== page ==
Ch.15 - Acid and Base EquilibriumWorksheetSee all chapters
All Chapters
Ch.1 - Intro to General Chemistry
Ch.2 - Atoms & Elements
Ch.3 - Chemical Reactions
BONUS: Lab Techniques and Procedures
BONUS: Mathematical Operations and Functions
Ch.4 - Chemical Quantities & Aqueous Reactions
Ch.5 - Gases
Ch.6 - Thermochemistry
Ch.7 - Quantum Mechanics
Ch.8 - Periodic Properties of the Elements
Ch.9 - Bonding & Molecular Structure
Ch.10 - Molecular Shapes & Valence Bond Theory
Ch.11 - Liquids, Solids & Intermolecular Forces
Ch.12 - Solutions
Ch.13 - Chemical Kinetics
Ch.14 - Chemical Equilibrium
Ch.15 - Acid and Base Equilibrium
Ch.16 - Aqueous Equilibrium
Ch. 17 - Chemical Thermodynamics
Ch.18 - Electrochemistry
Ch.19 - Nuclear Chemistry
Ch.20 - Organic Chemistry
Ch.22 - Chemistry of the Nonmetals
Ch.23 - Transition Metals and Coordination Compounds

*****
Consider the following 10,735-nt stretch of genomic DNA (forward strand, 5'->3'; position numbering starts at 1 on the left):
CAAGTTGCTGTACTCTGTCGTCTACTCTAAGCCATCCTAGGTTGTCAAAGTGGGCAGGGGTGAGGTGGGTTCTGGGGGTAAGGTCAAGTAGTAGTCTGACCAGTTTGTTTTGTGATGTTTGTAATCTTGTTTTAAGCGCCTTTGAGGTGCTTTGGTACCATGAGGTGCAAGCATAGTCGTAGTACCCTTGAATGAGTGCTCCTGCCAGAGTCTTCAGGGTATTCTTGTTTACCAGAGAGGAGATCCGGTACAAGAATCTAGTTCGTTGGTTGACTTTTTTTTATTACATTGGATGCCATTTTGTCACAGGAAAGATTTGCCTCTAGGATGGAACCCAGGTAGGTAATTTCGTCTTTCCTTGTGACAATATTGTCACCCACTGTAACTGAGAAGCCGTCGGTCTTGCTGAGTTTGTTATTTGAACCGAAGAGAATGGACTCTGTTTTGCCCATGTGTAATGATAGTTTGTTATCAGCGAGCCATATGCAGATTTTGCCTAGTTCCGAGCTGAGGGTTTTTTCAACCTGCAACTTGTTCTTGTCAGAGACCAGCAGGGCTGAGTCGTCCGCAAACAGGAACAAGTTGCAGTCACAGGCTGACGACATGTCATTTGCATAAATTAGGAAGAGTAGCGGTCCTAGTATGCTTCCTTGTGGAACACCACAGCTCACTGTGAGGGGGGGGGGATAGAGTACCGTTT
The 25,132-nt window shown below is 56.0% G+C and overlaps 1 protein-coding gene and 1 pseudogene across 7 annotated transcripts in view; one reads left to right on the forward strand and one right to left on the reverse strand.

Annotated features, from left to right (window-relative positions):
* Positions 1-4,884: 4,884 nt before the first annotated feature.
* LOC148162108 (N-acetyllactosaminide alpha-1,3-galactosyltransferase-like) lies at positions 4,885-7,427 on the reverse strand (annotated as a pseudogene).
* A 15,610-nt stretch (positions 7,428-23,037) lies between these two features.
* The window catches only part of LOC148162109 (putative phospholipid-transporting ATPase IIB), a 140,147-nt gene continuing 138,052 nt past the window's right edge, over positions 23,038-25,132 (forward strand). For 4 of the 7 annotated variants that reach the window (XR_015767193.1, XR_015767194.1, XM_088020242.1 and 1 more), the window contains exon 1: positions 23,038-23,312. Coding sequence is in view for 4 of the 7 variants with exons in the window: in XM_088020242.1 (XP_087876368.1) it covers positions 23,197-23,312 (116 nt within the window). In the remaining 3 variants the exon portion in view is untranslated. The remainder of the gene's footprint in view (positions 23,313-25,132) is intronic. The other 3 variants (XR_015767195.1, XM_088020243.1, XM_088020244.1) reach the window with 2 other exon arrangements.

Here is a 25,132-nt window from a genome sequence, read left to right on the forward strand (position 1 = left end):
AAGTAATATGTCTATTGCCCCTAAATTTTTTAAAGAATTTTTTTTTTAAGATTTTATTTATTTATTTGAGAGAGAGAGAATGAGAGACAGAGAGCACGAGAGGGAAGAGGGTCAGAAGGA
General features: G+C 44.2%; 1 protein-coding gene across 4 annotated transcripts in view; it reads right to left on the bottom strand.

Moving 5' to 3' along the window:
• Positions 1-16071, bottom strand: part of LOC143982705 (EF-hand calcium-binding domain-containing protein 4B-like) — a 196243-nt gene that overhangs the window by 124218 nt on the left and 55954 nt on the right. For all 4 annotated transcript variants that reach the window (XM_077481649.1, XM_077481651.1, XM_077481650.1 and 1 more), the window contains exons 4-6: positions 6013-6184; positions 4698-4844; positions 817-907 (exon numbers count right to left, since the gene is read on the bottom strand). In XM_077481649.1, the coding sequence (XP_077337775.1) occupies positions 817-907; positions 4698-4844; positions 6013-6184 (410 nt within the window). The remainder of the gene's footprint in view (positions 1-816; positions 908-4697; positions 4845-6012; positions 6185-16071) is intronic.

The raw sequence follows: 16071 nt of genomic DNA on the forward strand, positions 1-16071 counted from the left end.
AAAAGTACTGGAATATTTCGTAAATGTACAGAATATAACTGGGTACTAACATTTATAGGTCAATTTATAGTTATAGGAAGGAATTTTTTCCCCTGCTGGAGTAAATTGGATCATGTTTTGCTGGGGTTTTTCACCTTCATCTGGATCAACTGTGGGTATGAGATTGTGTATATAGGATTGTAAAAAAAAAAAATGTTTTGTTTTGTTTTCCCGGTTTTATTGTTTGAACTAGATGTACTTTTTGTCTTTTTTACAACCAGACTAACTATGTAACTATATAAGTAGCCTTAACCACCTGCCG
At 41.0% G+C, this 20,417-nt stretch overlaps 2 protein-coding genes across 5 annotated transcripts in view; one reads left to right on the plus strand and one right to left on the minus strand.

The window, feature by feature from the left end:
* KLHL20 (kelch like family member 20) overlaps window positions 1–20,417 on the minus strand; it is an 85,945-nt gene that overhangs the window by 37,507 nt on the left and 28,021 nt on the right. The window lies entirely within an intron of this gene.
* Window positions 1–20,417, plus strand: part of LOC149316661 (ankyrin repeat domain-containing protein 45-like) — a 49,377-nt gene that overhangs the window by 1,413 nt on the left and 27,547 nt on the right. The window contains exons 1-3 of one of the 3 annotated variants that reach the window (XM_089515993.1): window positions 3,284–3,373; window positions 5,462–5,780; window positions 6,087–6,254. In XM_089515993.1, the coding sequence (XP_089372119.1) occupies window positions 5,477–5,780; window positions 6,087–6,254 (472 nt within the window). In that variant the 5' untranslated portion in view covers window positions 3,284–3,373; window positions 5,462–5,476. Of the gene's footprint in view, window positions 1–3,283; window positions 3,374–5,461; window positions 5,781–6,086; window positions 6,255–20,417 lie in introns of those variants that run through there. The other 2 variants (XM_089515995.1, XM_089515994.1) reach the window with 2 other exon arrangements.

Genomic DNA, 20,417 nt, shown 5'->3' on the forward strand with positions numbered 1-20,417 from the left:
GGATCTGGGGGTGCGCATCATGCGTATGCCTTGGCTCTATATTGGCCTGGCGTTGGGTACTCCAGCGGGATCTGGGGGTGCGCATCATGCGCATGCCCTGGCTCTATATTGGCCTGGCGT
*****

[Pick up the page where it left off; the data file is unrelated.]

Solution: Why is HF a weak acid and HCl a strong acid?

Solution: Why is HF a weak acid and HCl a strong acid?

Problem

Why is HF a weak acid and HCl a strong acid?

Solution

We´re asked to explain why HF is a weak acid and HCl is a strong acid.


Most acids have one common feature and that is the presence of the hydronium ion, which is represented by H+ or H3O+.


There are two major types of acids:

  • Binary acids: where H+ is attached to an electronegative element (N, S, P, or halogen).

These types of acids lack the element Oxygen and usually posses no metals.

The most common type of these acids are the haloacids (Halogen and H+).

  • Oxyacids: they contain H+, oxygen, and nonmetal.

They are created by the hydration of nonmetal oxides.


HF and HCl are made by H+ and a Halogen, so they´re Binary acids.


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